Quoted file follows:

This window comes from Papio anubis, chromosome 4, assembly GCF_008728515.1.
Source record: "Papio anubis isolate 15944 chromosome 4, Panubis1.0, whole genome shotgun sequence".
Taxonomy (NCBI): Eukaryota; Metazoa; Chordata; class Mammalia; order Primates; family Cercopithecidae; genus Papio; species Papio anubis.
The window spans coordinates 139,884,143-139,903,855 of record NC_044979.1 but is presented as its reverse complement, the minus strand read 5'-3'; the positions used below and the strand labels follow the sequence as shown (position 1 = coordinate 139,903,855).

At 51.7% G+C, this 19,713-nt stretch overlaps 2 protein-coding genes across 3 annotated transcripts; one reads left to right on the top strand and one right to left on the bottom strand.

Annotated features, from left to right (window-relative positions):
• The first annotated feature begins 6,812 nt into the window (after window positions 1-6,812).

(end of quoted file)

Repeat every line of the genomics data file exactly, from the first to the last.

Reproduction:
This window comes from Papio anubis, chromosome 4, assembly GCF_008728515.1.
Source record: "Papio anubis isolate 15944 chromosome 4, Panubis1.0, whole genome shotgun sequence".
Taxonomy (NCBI): Eukaryota; Metazoa; Chordata; class Mammalia; order Primates; family Cercopithecidae; genus Papio; species Papio anubis.
The window spans coordinates 139,884,143-139,903,855 of record NC_044979.1 but is presented as its reverse complement, the minus strand read 5'-3'; the positions used below and the strand labels follow the sequence as shown (position 1 = coordinate 139,903,855).

At 51.7% G+C, this 19,713-nt stretch overlaps 2 protein-coding genes across 3 annotated transcripts; one reads left to right on the top strand and one right to left on the bottom strand.

Annotated features, from left to right (window-relative positions):
• The first annotated feature begins 6,812 nt into the window (after window positions 1-6,812).